Watermelon. The background and center of this piece is hand dyed fabric. I overlayed fused watermelon colored Angelina fiber to give the wet watermelon texture. For the white inner rind, I used white ultrasuede and couched light green yarn and bright green silk ribbon around the edges. I was lucky enough to find the perfect glass beads just the right size and shape for the seeds.
Fir this piece, I use a bright orange synthetic for the background, a nappy orange corduroy for the rind, white ultrasued for the inner rind and hand dyed orange fabric painted with translucent pearl fabric paint for the orange sections.
For this piece, I used white silk fir the inner rind, and some of my ice dyed fabric for the sections and blue background. For the outer rind, I used modgepodge to glue many opalescent seed beads for glimmer and texture. I highlighted color within the piece with a dry paintbrush and acrylic paint. There is also colored pencil work. The blue background is spritzed with pearlized spray
For this piece, I used colored pencil to for the foliage and stems. I found perfect raspberry beads for the ripe fruit. To represent the core left on the stem after a berry is picked, I used spiral silver beads and for the unripe berries, I used small green beads. In the upper right, I quilted in a raspberry flower and used a variety of beads to represent stamens and other parts of the raspberry flower.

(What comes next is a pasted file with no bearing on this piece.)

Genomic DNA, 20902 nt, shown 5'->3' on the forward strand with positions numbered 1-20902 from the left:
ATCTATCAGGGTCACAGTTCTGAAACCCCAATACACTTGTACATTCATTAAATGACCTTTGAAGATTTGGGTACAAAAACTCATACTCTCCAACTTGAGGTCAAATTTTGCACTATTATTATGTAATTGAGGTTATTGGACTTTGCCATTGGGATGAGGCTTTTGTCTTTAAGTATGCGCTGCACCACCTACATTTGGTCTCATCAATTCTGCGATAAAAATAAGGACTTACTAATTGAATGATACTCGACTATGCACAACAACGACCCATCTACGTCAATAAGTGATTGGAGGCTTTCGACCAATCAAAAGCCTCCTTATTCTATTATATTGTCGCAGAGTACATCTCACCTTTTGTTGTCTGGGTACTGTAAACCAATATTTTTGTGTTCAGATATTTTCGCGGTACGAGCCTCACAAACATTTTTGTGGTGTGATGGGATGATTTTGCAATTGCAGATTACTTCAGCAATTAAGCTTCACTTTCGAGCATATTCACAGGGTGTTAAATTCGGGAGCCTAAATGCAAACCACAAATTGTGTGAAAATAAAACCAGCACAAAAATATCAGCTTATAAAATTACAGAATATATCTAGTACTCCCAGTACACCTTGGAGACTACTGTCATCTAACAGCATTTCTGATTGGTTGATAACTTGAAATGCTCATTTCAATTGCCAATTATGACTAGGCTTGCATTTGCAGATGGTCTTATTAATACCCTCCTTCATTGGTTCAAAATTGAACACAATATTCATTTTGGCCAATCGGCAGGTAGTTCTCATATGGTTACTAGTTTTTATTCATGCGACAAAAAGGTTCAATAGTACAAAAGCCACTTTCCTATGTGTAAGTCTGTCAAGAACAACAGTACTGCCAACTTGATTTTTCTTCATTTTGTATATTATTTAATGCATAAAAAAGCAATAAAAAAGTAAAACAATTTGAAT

Looking at Fruit Fiber in a New Way
I am a Registered Dietician. The America Dietetic Association (ADA) is having a member photo contest. The challenge is to submit a photo that shows food in a different way. Since I am a fiber artist more than a photographer, I made an art quilt piece and submitted a photo of it.
I had a greeting card with fruit images drawn by a local artist. I received permission from the artist to interpret her artwork in fabric. The piece shows a new way to look at fiber. These fruits are among those containing the highest fiber and, of course, here they are created with fiber. The bright colors in these fruits indicate that they are also a good source of phytochemicals.
The piece is made from silk, hand dyed fabrics, embellished with beads. A bit of fraying upholstery fabric creates the brown rind of the kiwi.
Unrelated to fruit, I recently finished a stacked rock landscape piece.
Rock and Shadow
The background of this piece is hand dyed. The pink and light horizontal color represents light source. I created the rocks by felting wool roving around actual rocks and then cutting away the felted shapes once they were dry. I stacked the rock halves on the background. I collect rocks and geodes and plan to do more pieces with them as a focus.